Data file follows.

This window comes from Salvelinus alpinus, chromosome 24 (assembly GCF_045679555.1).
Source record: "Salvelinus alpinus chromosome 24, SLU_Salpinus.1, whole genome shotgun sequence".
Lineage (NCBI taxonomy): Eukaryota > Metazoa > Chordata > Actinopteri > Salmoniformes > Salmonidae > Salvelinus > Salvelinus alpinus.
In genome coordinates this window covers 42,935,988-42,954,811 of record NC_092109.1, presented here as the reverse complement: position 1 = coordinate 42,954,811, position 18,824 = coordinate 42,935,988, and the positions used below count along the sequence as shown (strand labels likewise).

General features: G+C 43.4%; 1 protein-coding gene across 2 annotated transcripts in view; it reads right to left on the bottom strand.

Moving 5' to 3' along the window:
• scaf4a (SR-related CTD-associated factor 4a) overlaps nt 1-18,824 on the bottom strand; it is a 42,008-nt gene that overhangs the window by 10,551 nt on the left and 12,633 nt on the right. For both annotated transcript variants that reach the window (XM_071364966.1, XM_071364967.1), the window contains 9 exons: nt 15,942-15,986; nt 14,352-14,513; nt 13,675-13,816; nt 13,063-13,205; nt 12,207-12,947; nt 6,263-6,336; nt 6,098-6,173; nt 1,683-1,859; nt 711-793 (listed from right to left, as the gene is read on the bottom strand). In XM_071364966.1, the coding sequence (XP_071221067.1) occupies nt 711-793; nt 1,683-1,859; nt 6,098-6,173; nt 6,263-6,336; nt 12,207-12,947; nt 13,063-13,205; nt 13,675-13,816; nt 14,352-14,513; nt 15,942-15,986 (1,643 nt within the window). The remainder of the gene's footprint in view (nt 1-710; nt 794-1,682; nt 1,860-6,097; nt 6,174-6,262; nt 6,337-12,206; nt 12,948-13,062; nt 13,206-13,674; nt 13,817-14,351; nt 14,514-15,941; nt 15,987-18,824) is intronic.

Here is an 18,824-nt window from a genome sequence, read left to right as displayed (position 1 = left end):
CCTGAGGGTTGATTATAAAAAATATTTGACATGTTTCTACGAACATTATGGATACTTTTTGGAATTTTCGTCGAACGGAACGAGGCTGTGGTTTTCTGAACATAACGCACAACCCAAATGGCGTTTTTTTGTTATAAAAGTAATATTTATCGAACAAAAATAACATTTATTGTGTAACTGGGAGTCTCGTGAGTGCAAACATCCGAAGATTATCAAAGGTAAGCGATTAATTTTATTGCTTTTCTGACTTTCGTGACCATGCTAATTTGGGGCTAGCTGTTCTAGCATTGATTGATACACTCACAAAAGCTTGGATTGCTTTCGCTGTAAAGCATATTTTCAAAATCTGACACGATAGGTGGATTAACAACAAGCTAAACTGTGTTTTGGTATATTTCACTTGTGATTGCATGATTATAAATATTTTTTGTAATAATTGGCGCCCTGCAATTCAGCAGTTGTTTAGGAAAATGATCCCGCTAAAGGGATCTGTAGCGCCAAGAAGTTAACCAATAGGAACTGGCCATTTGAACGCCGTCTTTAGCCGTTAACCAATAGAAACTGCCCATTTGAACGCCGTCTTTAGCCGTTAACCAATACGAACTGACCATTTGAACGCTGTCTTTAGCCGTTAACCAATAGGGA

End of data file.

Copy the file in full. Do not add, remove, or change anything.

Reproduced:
This window comes from Salvelinus alpinus, chromosome 24 (assembly GCF_045679555.1).
Source record: "Salvelinus alpinus chromosome 24, SLU_Salpinus.1, whole genome shotgun sequence".
Lineage (NCBI taxonomy): Eukaryota > Metazoa > Chordata > Actinopteri > Salmoniformes > Salmonidae > Salvelinus > Salvelinus alpinus.
In genome coordinates this window covers 42,935,988-42,954,811 of record NC_092109.1, presented here as the reverse complement: position 1 = coordinate 42,954,811, position 18,824 = coordinate 42,935,988, and the positions used below count along the sequence as shown (strand labels likewise).

General features: G+C 43.4%; 1 protein-coding gene across 2 annotated transcripts in view; it reads right to left on the bottom strand.

Moving 5' to 3' along the window:
• scaf4a (SR-related CTD-associated factor 4a) overlaps nt 1-18,824 on the bottom strand; it is a 42,008-nt gene that overhangs the window by 10,551 nt on the left and 12,633 nt on the right. For both annotated transcript variants that reach the window (XM_071364966.1, XM_071364967.1), the window contains 9 exons: nt 15,942-15,986; nt 14,352-14,513; nt 13,675-13,816; nt 13,063-13,205; nt 12,207-12,947; nt 6,263-6,336; nt 6,098-6,173; nt 1,683-1,859; nt 711-793 (listed from right to left, as the gene is read on the bottom strand). In XM_071364966.1, the coding sequence (XP_071221067.1) occupies nt 711-793; nt 1,683-1,859; nt 6,098-6,173; nt 6,263-6,336; nt 12,207-12,947; nt 13,063-13,205; nt 13,675-13,816; nt 14,352-14,513; nt 15,942-15,986 (1,643 nt within the window). The remainder of the gene's footprint in view (nt 1-710; nt 794-1,682; nt 1,860-6,097; nt 6,174-6,262; nt 6,337-12,206; nt 12,948-13,062; nt 13,206-13,674; nt 13,817-14,351; nt 14,514-15,941; nt 15,987-18,824) is intronic.

Here is an 18,824-nt window from a genome sequence, read left to right as displayed (position 1 = left end):
CCTGAGGGTTGATTATAAAAAATATTTGACATGTTTCTACGAACATTATGGATACTTTTTGGAATTTTCGTCGAACGGAACGAGGCTGTGGTTTTCTGAACATAACGCACAACCCAAATGGCGTTTTTTTGTTATAAAAGTAATATTTATCGAACAAAAATAACATTTATTGTGTAACTGGGAGTCTCGTGAGTGCAAACATCCGAAGATTATCAAAGGTAAGCGATTAATTTTATTGCTTTTCTGACTTTCGTGACCATGCTAATTTGGGGCTAGCTGTTCTAGCATTGATTGATACACTCACAAAAGCTTGGATTGCTTTCGCTGTAAAGCATATTTTCAAAATCTGACACGATAGGTGGATTAACAACAAGCTAAACTGTGTTTTGGTATATTTCACTTGTGATTGCATGATTATAAATATTTTTTGTAATAATTGGCGCCCTGCAATTCAGCAGTTGTTTAGGAAAATGATCCCGCTAAAGGGATCTGTAGCGCCAAGAAGTTAACCAATAGGAACTGGCCATTTGAACGCCGTCTTTAGCCGTTAACCAATAGAAACTGCCCATTTGAACGCCGTCTTTAGCCGTTAACCAATACGAACTGACCATTTGAACGCTGTCTTTAGCCGTTAACCAATAGGGA